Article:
A few tourists invaded my brainstorming session and I watched them gawk at the view and whisper excitedly to each other. That was when it struck me – I was simply wasting my time. The key to this mystery wasn’t revealing itself to me any time soon. So, I might as well sit back and enjoy the ride. I mean, wasn’t this actually fun? Like someone else turning the knob on the radio for me. There was no saying what music I might hear next! Suddenly, adrenaline coursed through me at the prospect of a trip with surprise destinations.
Thereafter, I kept boarding random buses and ending up at wrong destinations. After spending a night at a budget hotel in Hyderabad (I was starting to stink and needed a shower), I boarded a bus for Pondicherry. I ended up at Kolkata and had a wonderful time exploring its frozen-in-time streets and quaint little cafes and bookstores. I even stumbled on to a literary festival and heard my favourite travel writer William Dalrymple speak about his fascination with Delhi’s history. That made me want to visit Delhi. But of course, the bus took me to Rajgir.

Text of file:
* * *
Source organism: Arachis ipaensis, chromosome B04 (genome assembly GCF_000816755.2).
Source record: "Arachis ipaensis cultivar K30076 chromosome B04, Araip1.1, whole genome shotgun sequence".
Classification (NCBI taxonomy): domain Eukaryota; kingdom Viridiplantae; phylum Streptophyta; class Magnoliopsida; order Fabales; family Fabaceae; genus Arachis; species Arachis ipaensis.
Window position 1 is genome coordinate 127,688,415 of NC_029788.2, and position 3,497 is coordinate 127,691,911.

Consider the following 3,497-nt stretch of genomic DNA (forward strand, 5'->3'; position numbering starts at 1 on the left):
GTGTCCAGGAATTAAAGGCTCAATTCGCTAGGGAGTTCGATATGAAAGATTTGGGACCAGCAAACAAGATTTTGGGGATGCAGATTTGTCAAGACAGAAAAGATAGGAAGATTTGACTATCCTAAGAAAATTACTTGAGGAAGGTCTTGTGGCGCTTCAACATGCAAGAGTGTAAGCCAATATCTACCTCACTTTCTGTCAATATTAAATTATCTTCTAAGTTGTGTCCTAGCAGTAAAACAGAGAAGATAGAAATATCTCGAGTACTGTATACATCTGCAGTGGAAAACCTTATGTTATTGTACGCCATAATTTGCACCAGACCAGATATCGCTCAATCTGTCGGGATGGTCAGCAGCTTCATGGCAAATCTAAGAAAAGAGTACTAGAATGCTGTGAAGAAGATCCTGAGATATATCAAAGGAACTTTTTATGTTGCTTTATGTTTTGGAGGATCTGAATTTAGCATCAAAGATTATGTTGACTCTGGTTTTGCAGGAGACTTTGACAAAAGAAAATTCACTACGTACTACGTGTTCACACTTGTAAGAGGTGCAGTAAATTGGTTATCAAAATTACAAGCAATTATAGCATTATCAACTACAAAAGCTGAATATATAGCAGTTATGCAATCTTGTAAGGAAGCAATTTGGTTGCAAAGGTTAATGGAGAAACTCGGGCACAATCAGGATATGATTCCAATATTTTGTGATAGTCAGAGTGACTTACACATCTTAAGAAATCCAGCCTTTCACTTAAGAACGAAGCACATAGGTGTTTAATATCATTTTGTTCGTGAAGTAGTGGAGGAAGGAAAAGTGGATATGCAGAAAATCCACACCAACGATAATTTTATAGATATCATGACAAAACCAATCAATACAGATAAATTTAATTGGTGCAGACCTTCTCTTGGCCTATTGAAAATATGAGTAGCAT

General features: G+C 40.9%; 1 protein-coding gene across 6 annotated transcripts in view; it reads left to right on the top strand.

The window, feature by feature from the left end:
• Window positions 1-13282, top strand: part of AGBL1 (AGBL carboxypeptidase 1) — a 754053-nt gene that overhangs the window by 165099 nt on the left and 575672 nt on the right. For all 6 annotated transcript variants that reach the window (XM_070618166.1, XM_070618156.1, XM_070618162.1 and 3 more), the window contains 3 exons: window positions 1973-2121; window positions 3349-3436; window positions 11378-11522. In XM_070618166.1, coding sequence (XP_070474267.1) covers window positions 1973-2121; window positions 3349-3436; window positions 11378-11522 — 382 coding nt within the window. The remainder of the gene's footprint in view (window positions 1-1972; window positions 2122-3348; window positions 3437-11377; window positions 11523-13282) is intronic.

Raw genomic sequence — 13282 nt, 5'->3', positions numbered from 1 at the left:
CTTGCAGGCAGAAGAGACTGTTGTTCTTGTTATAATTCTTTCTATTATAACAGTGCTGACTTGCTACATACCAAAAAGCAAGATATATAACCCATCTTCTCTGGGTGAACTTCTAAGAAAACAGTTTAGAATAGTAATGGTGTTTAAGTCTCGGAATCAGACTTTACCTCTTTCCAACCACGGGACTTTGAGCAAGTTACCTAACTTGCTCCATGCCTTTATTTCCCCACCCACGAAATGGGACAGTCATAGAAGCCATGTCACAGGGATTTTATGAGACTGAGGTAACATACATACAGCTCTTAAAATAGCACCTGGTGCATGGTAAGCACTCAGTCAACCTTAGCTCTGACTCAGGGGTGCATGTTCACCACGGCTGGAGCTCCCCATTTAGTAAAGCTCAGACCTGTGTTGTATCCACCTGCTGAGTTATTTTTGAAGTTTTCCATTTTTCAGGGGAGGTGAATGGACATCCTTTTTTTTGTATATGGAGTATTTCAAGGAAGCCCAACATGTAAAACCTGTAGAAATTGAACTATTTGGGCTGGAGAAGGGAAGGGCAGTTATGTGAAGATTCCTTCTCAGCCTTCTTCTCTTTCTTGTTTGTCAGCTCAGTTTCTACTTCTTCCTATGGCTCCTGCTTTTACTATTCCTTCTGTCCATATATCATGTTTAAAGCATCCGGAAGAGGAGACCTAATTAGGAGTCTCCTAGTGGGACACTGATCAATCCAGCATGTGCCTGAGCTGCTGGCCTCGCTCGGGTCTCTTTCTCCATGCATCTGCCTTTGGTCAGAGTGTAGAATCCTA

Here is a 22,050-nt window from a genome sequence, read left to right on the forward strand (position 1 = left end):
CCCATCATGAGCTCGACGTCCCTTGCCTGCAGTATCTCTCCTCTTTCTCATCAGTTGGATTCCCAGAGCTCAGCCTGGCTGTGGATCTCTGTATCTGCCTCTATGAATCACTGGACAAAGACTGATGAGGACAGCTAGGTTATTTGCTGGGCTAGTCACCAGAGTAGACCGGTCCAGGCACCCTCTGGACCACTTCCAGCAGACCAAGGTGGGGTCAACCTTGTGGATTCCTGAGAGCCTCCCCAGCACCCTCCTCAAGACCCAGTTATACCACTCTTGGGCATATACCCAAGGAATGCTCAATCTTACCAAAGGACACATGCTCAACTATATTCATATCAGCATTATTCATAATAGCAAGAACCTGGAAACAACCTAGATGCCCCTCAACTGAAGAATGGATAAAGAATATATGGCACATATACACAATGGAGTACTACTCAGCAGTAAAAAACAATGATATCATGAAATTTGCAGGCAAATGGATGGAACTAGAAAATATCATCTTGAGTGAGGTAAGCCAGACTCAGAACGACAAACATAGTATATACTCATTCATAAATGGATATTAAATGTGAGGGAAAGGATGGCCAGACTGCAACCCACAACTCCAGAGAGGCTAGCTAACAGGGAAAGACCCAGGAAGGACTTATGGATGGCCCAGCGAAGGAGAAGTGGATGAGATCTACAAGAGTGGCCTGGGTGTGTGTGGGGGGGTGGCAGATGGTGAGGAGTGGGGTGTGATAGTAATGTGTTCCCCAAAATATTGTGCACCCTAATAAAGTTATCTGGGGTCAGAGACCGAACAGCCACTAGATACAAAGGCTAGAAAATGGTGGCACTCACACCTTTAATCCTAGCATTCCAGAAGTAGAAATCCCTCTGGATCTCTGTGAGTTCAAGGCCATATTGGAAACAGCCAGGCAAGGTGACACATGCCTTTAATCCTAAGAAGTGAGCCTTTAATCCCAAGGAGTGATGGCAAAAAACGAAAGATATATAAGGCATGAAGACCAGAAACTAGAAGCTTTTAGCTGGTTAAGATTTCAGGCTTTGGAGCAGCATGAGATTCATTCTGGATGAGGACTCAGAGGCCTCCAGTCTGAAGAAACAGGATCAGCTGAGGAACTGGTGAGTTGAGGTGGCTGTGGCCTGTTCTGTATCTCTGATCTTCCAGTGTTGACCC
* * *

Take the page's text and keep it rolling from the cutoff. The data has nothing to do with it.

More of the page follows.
I had never even heard of Rajgir. A look at Google Maps told me that I was in the Nalanda district of Bihar. I didn’t have the best impression of Bihar but what the hell. I was here. I spotted a chai walah near the bus depot and asked him about the town, while I sipped on a half-full glass of sweet, strong chai. “This is a very famous city madam,” he assured me while stirring a pot of bubbling hot tea that smelt deliciously of cardamom. “You should visit the Vishwa Shanti Stupa – it’s a beautiful Buddhist pagoda.” He also told me that Rajgir was surrounded by beautiful green hills and had several spots of interest, associated with the Buddhist and Jain religions. Why had I never heard of this place before? There was so much I didn’t know about India.
I ended up spending the largest chunk of my crazy road trip in this blessed town with its monasteries, stunning peaks, silent caves and historical ruins. What I will remember most is the sight of the Buddhist monks meditating serenely at Vulture’s Peak. With the vast valley beneath me and an ancient stillness in the air, I realised that Dorian’s angst had been misplaced. Life does not always take us where we want to go but it ensures that we’ll have an exciting journey, nevertheless. Sometimes, it’s better to reroute like your GPS does, rather than insisting on the path you chose.